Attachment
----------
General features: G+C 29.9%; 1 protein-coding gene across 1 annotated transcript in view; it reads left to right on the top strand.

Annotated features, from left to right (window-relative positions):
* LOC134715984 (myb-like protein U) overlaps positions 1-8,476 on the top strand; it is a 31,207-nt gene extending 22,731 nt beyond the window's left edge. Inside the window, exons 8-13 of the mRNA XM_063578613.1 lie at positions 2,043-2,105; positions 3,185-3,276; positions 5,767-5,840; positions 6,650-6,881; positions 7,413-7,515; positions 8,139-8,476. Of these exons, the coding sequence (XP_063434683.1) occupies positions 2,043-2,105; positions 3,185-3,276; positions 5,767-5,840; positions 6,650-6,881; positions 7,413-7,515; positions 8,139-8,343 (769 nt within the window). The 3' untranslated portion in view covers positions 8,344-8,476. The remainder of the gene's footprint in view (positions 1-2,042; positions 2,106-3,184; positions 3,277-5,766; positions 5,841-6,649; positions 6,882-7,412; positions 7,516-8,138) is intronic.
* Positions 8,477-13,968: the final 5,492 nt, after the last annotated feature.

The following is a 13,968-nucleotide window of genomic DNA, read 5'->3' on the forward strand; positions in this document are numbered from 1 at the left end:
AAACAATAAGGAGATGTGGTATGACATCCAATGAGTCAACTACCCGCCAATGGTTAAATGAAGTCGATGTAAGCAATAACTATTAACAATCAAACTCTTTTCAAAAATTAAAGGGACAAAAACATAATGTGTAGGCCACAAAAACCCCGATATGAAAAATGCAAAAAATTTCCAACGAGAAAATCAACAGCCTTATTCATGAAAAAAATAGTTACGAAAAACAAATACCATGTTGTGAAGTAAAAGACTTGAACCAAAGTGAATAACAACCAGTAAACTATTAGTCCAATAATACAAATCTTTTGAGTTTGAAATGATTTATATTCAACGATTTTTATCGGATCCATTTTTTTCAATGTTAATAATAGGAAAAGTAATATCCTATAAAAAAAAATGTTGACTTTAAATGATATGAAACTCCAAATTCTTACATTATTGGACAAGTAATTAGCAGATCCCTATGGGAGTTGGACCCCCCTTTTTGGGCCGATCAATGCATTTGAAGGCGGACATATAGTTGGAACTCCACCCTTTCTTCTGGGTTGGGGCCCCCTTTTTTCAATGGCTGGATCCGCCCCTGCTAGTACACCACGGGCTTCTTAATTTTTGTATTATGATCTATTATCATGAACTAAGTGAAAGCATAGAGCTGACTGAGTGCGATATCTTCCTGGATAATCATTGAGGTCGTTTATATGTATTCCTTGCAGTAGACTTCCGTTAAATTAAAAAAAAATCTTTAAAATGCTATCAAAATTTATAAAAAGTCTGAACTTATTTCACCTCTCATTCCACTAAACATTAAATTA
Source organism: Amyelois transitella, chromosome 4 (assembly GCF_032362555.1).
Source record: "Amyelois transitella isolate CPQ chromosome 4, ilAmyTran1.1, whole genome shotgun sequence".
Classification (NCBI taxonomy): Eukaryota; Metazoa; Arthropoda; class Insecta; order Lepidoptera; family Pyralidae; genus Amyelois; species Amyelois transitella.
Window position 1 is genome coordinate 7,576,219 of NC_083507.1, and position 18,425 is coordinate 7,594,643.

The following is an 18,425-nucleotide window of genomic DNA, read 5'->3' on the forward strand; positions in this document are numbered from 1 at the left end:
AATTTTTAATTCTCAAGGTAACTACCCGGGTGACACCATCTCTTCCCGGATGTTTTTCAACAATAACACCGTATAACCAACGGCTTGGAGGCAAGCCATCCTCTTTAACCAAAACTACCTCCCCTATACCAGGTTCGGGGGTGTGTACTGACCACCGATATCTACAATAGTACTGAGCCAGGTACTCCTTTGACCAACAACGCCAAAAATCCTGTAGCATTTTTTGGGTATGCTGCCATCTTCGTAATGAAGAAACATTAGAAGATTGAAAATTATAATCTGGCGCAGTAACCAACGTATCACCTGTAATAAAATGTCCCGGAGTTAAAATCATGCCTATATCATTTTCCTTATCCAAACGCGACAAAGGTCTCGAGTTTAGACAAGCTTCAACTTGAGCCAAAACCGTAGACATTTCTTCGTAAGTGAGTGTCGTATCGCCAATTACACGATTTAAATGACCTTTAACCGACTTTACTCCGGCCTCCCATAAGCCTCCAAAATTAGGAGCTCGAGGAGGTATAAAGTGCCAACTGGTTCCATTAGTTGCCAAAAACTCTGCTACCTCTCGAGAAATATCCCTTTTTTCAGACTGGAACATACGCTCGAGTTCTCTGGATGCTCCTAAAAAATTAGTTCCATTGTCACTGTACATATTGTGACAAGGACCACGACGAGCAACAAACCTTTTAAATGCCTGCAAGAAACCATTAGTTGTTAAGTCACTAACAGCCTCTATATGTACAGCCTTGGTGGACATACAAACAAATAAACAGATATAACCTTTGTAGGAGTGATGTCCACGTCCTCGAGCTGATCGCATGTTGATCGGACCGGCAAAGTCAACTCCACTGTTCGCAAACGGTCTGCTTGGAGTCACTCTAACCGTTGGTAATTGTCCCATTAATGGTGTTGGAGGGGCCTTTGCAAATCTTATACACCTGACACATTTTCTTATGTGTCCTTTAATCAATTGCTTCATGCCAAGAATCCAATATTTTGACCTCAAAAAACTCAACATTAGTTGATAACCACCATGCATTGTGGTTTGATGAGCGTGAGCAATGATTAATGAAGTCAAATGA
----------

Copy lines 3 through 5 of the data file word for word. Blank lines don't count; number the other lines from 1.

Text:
* LOC134715984 (myb-like protein U) overlaps positions 1-8,476 on the top strand; it is a 31,207-nt gene extending 22,731 nt beyond the window's left edge. Inside the window, exons 8-13 of the mRNA XM_063578613.1 lie at positions 2,043-2,105; positions 3,185-3,276; positions 5,767-5,840; positions 6,650-6,881; positions 7,413-7,515; positions 8,139-8,476. Of these exons, the coding sequence (XP_063434683.1) occupies positions 2,043-2,105; positions 3,185-3,276; positions 5,767-5,840; positions 6,650-6,881; positions 7,413-7,515; positions 8,139-8,343 (769 nt within the window). The 3' untranslated portion in view covers positions 8,344-8,476. The remainder of the gene's footprint in view (positions 1-2,042; positions 2,106-3,184; positions 3,277-5,766; positions 5,841-6,649; positions 6,882-7,412; positions 7,516-8,138) is intronic.
* Positions 8,477-13,968: the final 5,492 nt, after the last annotated feature.

The following is a 13,968-nucleotide window of genomic DNA, read 5'->3' on the forward strand; positions in this document are numbered from 1 at the left end: